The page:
The Philosopher Kings by Jo Walton

The Philosopher Kings is the second in the trilogy by Jo Walton which got off to a fantastic start with The Just City.  Before I even start to review this I’m just going to point out that I don’t think this book would work as well read in seclusion – I really do think you would need to read Just City first just to have some understanding of the relationships at play.

The Philosopher Kings starts about 20 years later than the Just City where Apollo, still living as a mortal named Pythias, is now married to Simmea.  The City, founded by Athene as a social experiment based on Plato’s Republic has, since the ‘great debate’ that concluded the last book, split into 5 cities.  Unfortunately there are occasionally skirmishes between the cities – particularly in relation to where all the great works of art are housed.  (I’m just going to mention that there is a slight spoiler ahead – but one that I think is necessary to the review).  As a result of one of the latest conflicts Simmea is killed whilst trying to prevent yet more theft and this becomes the catalyst for the whole story.

Apollo, is consumed with remorse.  He doesn’t know how to continue his mortal existence without Simmea by his side to explain the little idiosyncrasies of human life – I must confess I was touched by how completely Apollo seemed to have loved Apollo and also for the intense grief he suffers after she dies.  At first I was a little surprised that Simmea had gone – she played such a pivotal role in the Just City that I thought I would really feel lost without her but instead her daughter Arete fills the void quite admirably.

I’m not going to really go into the plot too much other than to say it involves Apollo and Arete, along with a few others embarking on a voyage.  This starts out as a mission of revenge but culminates in revelations and self discovery.

Obviously we meet up with characters from the first novel but added to that are the inclusion of some of the younger characters who are just becoming a certain age.  All Apollo’s children are aware of his true identity and they’ve also been given to understand that they are different as a result of being his offspring – stands to reason really!  Some of them have heroic souls and should they choose to could gain ‘godlike’ status.  I enjoyed looking at this element of the story, it had a coming of age feel to it and was a honest look at the differences that naturally occur between siblings and the rivalry or jealousy they sometimes provoke.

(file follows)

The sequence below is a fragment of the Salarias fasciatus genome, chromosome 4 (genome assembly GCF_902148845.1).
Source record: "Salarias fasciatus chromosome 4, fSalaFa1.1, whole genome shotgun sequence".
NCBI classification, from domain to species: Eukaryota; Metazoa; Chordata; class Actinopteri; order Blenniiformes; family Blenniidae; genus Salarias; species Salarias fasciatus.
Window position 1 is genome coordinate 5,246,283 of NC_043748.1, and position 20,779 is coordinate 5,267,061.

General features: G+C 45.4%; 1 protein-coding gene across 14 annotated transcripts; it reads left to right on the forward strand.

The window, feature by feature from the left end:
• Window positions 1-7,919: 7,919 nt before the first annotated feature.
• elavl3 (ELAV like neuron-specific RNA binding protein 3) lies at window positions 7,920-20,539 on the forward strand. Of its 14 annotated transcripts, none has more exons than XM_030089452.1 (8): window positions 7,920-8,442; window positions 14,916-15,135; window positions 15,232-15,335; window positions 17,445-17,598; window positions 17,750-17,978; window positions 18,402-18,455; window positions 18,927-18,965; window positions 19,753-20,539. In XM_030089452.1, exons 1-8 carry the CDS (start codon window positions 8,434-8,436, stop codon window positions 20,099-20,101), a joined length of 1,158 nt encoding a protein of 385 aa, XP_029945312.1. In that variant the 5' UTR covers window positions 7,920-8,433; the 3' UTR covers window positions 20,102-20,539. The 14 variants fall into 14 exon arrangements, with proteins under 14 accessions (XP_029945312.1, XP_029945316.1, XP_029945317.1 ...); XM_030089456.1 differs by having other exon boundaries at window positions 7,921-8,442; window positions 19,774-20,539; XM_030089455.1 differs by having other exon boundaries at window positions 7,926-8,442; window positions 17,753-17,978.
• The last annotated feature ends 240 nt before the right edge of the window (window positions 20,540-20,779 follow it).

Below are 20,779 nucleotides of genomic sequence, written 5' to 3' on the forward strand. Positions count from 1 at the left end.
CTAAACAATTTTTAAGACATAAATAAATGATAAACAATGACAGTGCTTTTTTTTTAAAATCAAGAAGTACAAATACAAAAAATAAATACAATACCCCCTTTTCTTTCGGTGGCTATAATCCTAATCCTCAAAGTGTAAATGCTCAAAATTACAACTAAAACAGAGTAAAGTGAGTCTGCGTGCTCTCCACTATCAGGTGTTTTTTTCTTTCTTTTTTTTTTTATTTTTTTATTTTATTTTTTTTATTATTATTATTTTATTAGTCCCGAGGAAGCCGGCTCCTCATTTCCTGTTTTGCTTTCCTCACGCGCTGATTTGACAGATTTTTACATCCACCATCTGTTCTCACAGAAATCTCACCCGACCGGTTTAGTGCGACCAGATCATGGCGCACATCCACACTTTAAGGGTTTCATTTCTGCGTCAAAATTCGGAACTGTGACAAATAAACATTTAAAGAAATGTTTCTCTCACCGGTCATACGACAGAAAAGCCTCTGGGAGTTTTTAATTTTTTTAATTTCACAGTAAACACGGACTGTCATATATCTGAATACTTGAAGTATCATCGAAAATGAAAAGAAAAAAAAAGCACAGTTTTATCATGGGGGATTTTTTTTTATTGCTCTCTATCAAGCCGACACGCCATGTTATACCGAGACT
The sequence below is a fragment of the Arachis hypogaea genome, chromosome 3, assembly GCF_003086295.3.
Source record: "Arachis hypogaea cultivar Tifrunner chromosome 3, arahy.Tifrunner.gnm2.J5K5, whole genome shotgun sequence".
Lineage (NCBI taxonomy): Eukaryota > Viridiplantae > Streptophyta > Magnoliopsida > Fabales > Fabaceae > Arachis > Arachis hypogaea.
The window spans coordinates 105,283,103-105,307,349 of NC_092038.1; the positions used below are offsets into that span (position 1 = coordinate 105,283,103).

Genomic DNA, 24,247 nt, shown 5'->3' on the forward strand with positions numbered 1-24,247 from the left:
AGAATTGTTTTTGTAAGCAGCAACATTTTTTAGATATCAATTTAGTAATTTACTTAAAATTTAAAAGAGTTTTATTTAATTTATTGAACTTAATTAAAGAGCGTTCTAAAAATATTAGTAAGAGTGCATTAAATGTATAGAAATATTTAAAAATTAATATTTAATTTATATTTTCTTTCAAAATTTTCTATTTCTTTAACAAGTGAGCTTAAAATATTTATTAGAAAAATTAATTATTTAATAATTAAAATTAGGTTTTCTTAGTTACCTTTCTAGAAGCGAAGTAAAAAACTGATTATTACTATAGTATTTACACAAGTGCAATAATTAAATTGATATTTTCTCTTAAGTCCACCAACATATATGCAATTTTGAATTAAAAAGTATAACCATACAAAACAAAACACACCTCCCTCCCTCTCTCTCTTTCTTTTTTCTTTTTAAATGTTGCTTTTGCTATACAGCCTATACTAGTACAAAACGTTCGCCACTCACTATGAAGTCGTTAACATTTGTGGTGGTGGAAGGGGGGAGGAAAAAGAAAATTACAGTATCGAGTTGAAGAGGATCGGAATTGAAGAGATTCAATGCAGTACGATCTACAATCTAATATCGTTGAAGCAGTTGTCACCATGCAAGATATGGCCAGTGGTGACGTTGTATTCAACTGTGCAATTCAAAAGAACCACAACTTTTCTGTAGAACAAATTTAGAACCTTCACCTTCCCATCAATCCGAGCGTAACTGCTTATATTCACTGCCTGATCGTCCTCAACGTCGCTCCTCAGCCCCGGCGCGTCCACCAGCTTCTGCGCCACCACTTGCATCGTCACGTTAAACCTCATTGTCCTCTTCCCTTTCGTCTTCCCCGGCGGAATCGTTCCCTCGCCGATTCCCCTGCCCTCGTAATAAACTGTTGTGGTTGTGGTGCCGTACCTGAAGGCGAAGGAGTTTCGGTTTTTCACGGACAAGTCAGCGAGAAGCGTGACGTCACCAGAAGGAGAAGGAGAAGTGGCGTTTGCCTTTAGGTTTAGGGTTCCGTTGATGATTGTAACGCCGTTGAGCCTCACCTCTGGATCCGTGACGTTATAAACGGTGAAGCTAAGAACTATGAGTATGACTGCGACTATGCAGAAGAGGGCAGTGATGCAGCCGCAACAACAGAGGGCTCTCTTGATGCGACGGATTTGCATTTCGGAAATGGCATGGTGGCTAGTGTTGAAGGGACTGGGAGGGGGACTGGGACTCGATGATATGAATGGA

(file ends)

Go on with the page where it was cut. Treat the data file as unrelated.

Again, I really enjoyed this, maybe not quite as much as the first book – but perhaps that’s because the first book also had the novelty factor, plus Ioved reading about the City being established.  This is though, without doubt another thought provoking feast with lots to mull over.  There’s the whole issue of just how far people will go to have something which they desire, and in doing so making human life so cheap.  On the other hand there’s how far people will go to achieve revenge and whether or not this ultimately results in true satisfaction.  There’s this issue of what exactly is enough?  Is that piece of art enough to go to war over, is it enough to kill somebody, and it certainly explores extremes.  Just how far will you go, what is acceptable.  A piece of artwork seems trivial and yet here it makes cities rise up against each other.

On top of this i really enjoyed the whole look at the different cities that Apollo and his crew come across.  It was interesting to look at the differences.  Were these new places aiming to achieve excellence?  They had their own religious beliefs, stark poverty was sometimes displayed opposite casual displays of wealth, systems of payment had been introduced but more than that there was in place harsh penalties for those that fall from the straight and narrow.  A demonstration of how a city can be so affected by the whims and inclinations of the person controlling it.

As with my book review for Just City I don’t really think I’m doing this justice.  There’s a lot to think about and I couldn’t possibly encompass it all here without writing a dissertation – which frankly I’m not inclined to do – and I don’t think anybody will want to read!